> On Mon, Sep 20, 2004 at 06:19:06PM -0400, Jerry McAllister wrote:
> : >
> : >
> : > Okay, I found that the fixit disk is able to mount the filesystem on the
> : > dying drive. But I have a couple of problems.
> : >
> : > 1. Since this is a laptop (no CD-R or other mass storage besides the drive)
> : > I need a way to get a few big tarballs made and sent elsewhere. I don't
> : > think a floppy will work. I have a parallel port zip drive I will try
> : > tomorrow. I can't figure out how to get my wi interface up. I loaded the
> : > kld, inserted the card and heard it beep, but no interface shows up, or at
> : > least pccardd didn't load it correctly. Not sure what to do next.
> : Can you plug in a direct ethernet line and transfer stuff somewhere
> : if you can't get the wireless to go?
> Yes, if I can get a regular ed0 device to work.
> : ps, You don't mount the slice. You mount the device - actually the
> : file system in the partition which you are identifying as 'g' which
> : is in slice '1' on disk 0 (unless it has renumbered the disk to '1' or
> : something).
> I guess I don't know exactly how this works. I thought if I mounted the
> device it would mount all the partitions. But I cannot get to the /usr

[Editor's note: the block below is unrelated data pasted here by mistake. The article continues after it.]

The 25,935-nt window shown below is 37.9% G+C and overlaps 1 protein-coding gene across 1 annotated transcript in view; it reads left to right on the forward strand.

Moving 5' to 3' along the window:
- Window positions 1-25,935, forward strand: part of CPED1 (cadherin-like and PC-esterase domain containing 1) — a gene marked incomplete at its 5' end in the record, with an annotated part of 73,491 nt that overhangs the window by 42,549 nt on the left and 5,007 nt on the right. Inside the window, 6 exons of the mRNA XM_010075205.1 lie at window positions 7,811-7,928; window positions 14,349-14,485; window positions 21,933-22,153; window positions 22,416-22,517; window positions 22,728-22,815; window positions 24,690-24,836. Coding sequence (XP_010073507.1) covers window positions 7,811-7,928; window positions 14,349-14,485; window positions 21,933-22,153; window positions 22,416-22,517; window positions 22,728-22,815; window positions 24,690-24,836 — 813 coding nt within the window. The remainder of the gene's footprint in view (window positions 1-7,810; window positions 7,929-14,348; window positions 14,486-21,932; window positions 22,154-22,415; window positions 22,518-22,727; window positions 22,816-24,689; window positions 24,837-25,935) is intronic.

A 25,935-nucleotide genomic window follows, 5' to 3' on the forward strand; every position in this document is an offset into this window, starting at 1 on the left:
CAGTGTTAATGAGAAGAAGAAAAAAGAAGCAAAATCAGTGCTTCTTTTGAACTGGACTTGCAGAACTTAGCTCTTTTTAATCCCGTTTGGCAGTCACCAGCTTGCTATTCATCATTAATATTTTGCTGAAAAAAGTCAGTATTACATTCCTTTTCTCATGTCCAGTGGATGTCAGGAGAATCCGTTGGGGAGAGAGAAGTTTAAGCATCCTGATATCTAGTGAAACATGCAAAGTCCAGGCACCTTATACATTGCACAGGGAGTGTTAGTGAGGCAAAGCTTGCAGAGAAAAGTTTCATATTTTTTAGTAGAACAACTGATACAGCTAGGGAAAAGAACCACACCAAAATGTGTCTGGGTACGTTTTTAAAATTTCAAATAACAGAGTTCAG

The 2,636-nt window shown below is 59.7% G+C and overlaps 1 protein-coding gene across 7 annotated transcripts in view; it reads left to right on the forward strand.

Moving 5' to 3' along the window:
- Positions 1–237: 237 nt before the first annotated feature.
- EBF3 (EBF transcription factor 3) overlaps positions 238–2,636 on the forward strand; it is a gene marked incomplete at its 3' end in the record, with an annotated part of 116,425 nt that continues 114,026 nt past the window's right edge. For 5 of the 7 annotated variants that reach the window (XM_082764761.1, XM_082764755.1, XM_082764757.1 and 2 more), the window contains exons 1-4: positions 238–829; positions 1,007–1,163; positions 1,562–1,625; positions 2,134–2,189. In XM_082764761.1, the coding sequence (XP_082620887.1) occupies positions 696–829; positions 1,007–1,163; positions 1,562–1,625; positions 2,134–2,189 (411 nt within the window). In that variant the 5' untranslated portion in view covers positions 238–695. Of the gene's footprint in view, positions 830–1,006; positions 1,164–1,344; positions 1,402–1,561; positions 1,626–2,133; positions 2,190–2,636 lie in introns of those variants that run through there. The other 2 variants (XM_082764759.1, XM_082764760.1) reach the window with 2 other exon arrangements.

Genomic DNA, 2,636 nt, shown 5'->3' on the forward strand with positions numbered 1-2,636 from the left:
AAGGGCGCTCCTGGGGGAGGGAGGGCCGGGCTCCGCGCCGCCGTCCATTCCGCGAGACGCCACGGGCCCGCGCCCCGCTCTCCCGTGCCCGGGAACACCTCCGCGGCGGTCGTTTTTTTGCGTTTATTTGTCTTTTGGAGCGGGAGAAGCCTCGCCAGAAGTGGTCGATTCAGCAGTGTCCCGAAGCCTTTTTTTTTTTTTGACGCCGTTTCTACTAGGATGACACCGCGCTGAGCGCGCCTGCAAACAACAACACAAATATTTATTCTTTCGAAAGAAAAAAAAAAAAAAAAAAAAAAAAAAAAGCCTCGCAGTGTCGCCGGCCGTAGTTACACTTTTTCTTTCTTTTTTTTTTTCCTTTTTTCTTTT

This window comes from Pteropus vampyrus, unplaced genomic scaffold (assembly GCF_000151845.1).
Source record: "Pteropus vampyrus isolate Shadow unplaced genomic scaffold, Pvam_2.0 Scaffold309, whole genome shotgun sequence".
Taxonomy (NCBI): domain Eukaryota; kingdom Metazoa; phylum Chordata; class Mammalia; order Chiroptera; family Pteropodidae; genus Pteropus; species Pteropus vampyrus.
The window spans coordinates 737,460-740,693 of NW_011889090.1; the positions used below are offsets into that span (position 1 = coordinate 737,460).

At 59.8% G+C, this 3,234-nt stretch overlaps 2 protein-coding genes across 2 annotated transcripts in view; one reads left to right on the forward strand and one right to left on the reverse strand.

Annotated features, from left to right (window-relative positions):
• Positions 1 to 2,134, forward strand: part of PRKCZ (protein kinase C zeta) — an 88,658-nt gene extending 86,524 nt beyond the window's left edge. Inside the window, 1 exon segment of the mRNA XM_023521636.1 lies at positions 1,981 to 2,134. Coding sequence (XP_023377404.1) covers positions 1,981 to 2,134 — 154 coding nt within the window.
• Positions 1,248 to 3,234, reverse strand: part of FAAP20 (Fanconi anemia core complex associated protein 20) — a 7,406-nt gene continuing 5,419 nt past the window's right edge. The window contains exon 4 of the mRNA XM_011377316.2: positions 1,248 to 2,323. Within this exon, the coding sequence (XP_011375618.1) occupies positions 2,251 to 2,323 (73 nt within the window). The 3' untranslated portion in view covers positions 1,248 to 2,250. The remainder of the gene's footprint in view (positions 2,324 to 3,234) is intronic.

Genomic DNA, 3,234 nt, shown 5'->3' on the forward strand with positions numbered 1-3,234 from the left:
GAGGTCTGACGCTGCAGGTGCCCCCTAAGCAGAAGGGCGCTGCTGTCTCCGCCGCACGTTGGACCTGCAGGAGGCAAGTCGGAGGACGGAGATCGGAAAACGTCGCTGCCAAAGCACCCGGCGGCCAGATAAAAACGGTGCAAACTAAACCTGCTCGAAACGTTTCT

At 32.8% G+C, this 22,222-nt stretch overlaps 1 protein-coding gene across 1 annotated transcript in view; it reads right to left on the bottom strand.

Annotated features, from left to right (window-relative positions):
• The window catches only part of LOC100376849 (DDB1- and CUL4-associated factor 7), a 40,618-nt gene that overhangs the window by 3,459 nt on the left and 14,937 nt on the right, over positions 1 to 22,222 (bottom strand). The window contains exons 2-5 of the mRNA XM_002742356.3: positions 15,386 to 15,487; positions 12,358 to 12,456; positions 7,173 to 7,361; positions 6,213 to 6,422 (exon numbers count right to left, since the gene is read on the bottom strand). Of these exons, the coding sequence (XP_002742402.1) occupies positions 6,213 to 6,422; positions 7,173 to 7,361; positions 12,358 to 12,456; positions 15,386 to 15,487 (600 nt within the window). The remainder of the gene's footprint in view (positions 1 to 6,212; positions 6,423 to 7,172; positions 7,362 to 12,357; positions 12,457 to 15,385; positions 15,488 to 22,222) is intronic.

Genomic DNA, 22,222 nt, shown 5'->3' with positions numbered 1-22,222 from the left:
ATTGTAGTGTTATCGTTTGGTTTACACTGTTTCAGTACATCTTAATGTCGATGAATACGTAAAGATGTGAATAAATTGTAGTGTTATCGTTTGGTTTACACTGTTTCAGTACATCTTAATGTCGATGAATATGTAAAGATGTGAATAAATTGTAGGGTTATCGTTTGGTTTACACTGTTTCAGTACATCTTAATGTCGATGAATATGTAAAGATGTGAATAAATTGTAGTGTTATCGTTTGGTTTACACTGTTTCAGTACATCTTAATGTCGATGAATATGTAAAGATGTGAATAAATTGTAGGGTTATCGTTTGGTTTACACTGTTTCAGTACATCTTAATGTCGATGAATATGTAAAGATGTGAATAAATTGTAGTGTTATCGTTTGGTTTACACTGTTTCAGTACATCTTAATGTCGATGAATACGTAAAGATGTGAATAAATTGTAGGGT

Each partition is a device. If /usr is in its separate partition
then you will need to mount it separately. If it is all in another
partition such as root (/) then you need to mount that device and
cd to the proper place. You seem to have chopped off the piece
that had the partition you were trying to mount from the previous
message, but I seem to remember something like ad0s1g. So,
mount /dev/ad0s1g /oldusr
should get you that device/partition mounted and would be
accessible starting at /oldusr.
I am not real sure about creating the mount point that way with the
fixit disk. If it makes a filesystem in memory for root (/), it should
work. If not, it may be non-writable so you would have to use an
existing mount point such as maybe /mnt if it isn't being used in some
other way already.
ls -l to see what dirs are hanging around
cd /mnt and look around if that one is there. If it is empty, then
mount /dev/ad0s1g /mnt
Now, if the IDE disk order got shoved around, you may have to do
some looking. It might be something like
mount /dev/ad1s1g /mnt or whatever it comes up as.
You may have to watch boot really closely to see what disk devices
are named. But, first try running dmesg | more to see if it
will tell you anything useful. Look for IDE devices. I don't know
if dmesg will work on a fisit boot though. I have never tried it.
> My other computer is your Windows box.
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